Nommer asseblief… Durban central exchange remembered
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THE OLD picture this week comes from a postcard showing the old telephone exchange on the right with its domed roof. It was designed by architect Reginald Guy Kirby and built in 1904.
Historian Gerald Buttigieg, in Facts About Durban, writes that the city, at one point, had six telephone exchanges built by the Durban Corporation Telephone Department, with two on the Berea. The Stamford Hill Exchange in Windermere Road was added in 1923, and the Toll Gate exchange (in Berea Road near Hunt Road) in 1925/1926.
The Stamford Hill Exchange code was “3” (all numbers began with 3) and Toll Gate’s code was “4”. “Two” was used in Central.
In the 1930s, a new exchange was installed at Central Exchange which had exchange code “6” and was used to service the Durban North area. Also in the mid 1930s, the Congella exchange was commissioned at the corner of Francois and Bartle roads, with exchange code “5”.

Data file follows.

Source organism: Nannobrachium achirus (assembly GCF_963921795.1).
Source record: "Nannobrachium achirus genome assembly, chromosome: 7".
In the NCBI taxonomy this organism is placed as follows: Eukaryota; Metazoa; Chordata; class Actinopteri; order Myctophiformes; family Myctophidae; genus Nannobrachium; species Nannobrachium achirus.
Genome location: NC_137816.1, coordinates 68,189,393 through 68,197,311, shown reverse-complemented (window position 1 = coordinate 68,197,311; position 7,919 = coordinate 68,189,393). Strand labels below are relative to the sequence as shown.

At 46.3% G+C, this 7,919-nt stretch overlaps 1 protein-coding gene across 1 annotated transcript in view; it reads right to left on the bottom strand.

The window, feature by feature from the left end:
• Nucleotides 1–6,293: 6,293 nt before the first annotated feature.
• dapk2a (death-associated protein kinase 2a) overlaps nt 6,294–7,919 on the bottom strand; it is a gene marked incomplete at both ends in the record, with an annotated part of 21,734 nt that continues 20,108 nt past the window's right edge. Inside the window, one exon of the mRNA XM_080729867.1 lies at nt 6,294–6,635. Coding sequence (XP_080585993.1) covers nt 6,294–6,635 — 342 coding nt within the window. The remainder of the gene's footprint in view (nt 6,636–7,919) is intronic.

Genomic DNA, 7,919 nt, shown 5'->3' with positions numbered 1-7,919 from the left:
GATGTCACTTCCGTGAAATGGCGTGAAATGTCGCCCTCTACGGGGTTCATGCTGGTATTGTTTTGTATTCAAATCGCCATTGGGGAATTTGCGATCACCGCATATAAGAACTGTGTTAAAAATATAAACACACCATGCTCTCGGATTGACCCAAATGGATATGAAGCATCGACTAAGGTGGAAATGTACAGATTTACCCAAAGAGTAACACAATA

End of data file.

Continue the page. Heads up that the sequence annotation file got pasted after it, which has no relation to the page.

In the early 1960s, because of the expansion of the network, a new central switching exchange was commissioned and coded “Central 31”. This necessitated that all the satellite exchanges working off it had to add an additional digit, so 3, 4 and 5 became “33”, “34” and “35”.
In April 1969, the Durban Corporation Telephone Network was taken over by the Department of Posts and Telecommunications after the introduction of national subscriber trunk dialling which saw the demise of the old “Number please/nommer asseblief” system.
The exchange was demolished in 1977 and today, Pine Parkade stands in front of it and Nichol Square behind where the trees as can be seen, in the pictures our photographer Shelley Kjonstad shot last week.
The Independent on Saturday